Album Review of Rennen by Sohn.
Release Date: Jan 13, 2017
Record label: 4AD
“My baby don’t turn around, leaves hearts scattered on the ground,” declares Christopher Taylor, aka SOHN, as he croons over guttural whirs and hums. These are the words that greet you on SOHN’s second album Rennen. From the get go the album feels more musically and lyrically personal than his debut 2014 release, Tremors, but when the scintillating electronics kick in you’re reassured that this is the same SOHN who produced that shimmering debut.
Christopher Taylor, aka SOHN, is back with Rennen, the follow-up to his beautiful 2014 debut Tremors. Starting where his previous album left off, the eerie mechanical hook of Hard Liquor makes for the perfect opener, eventually closing with the sound of a needle skipping on a record. Then the intro to Conrad kicks in (‘I can feel it coming / We can never go back’), and the familiar sound of his inimitable vocal reaffirms that yes, this is indeed a SOHN record.
The second track, "Conrad," is the first with political intent, reflecting on the deteriorating state of European politics -- and possibly the life-altering status that comes with being a father. Overall, the composition is way more assured than anything on Tremors, but structurally it follows Sohn's favorite path: a gradual buildup leading to a last-minute crescendo. The four tracks that follow are where Rennen really starts to stumble, with each lacking the urgency found in Sohn's previous work; "Primary" -- a song that reflects the beginning of the U.S.
SOHN has made something of a name for himself with his stylish, on-trend electronic production efforts. He helped craft the sleek and slinky gloom that served as the ethos for Banks’s debut album, and has produced remixes for the likes of Lana Del Rey in a similar vein. Aligning himself neatly with the genre of deconstructed, minimal electro-R&B, he has consistently demonstrating a penchant for forlorn vocal atmospherics and mid-tempo beats that land like sharp pains.
SOHN is an artist who’s influenced as much by his physical surroundings as the events that shape his life. His music is immersive, and he draws upon the sounds and vibrations of his environment to create his sound. For Rennen, his second album, SOHN traded Vienna, a city with an extraordinary cultural legacy, for California, the happy-go-lucky generic breeding ground for so many artists.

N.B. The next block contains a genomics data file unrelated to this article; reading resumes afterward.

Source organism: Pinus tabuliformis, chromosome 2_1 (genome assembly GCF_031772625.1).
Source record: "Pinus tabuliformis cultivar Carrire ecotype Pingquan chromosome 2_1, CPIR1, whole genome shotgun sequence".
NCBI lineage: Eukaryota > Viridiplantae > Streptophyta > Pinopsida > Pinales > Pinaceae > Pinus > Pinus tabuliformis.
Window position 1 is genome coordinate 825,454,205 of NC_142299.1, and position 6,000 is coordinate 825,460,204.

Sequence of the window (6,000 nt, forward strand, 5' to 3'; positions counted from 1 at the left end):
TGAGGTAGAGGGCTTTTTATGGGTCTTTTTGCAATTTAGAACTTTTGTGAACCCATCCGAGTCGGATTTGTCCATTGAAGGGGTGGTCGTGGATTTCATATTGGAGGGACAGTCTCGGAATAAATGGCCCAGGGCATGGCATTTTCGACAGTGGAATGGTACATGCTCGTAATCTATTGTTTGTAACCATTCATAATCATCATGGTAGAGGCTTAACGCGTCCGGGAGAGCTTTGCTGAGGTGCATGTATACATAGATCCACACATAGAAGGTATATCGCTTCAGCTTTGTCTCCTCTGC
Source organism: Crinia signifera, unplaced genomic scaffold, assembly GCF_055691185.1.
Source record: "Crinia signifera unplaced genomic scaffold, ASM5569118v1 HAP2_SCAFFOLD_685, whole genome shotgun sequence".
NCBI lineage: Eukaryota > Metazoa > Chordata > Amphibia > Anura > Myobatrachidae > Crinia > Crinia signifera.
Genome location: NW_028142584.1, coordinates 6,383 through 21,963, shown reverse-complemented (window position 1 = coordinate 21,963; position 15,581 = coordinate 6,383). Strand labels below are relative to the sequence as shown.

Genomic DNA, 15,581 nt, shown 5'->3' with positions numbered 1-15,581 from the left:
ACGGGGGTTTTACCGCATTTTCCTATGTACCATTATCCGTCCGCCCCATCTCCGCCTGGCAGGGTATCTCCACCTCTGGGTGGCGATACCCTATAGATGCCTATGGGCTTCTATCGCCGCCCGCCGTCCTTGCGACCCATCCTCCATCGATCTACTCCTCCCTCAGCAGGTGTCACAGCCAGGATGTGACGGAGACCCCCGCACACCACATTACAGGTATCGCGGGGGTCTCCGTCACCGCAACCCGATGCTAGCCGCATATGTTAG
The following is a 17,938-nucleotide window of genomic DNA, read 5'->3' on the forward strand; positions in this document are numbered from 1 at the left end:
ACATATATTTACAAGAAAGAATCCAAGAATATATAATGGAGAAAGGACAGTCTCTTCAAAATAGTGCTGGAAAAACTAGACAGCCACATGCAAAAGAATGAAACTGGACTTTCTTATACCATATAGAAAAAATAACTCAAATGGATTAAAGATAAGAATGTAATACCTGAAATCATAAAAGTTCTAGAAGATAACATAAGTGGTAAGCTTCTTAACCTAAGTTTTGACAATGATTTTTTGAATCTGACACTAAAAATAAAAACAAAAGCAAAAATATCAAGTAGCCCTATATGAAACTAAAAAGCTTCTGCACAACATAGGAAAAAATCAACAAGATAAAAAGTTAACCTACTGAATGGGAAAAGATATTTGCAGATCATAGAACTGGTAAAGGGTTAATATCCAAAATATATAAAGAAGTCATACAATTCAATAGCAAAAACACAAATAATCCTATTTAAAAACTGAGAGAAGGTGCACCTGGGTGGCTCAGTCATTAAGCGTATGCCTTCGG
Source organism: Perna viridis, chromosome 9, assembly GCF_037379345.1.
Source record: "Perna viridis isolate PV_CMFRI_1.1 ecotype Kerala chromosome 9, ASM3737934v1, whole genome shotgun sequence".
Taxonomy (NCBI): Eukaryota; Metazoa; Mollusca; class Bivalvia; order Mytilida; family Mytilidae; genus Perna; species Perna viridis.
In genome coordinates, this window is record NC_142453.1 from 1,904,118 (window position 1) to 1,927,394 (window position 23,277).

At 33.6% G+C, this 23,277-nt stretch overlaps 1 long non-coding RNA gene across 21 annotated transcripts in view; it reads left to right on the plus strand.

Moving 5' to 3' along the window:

There’s a parallel to be drawn between the globetrotting tour schedule that followed SOHN’s breakout ‘Tremors’ in 2014, and the frantic sense of adventure that defined his debut. With effects pulling sounds in each and every direction, tightly looped samples and vocal gymnastics, it was an attention-grabbing introduction. For the most part he pulled it off.
Straddling the worlds of electronica and nu-R&B, British musician Christopher Taylor’s output can be loosely divided into two separate entities. Zoom in and the electronic productions that form the skeleton of his second record come into focus: muggy, oppressive tapestries of pounding percussion and interesting sonic flourishes, from ghoulishly echoing bass to crisp, clip-clopping beats. Take a step back from the digital fiddling, however, and the bigger picture is markedly less appealing.
Running, the title translates as, and to be fair it seems as good a response as any to the year we’ve just had. Between the grim reaping and the political arseholery 2016 had us looking more than once at sneaking out in the night for a cave in the Alps, before we realised just how screwed we were by the exchange rate. SOHN, though, has gone further still, fleeing Vienna for LA and then Bon Ivering to an isolated house in northern California for solitude and songwriting, fusing the chilly, glitch-strewn R&B of 2014’s Tremors with the massive skies and paranoid twitch of the West Coast.
The Flaming Lips, Oczy Mlody Download: Oczy Mlody; How??; One Night While Hunting...; Listening To The Frogs With Demon Eyes; The Castle. The Flaming Lips have always played around with sly dichotomies of sound and meaning, seeking out things like the chilly implications of sunshine, the anxieties ….
What do we expect from a SOHN record in 2017? The London-by-way-of-Vienna (and now by-way-of-Los Angeles) producer trucks in a musical style that’s gotten a lot of play since he appeared on the scene in 2012. It’s no easy feat to stay fresh, and on that point, SOHN’s second album is aptly titled. “Rennen,” German for run, finds SOHN racing to keep up with a genre that has started to outpace him in the three years since his debut album Tremors.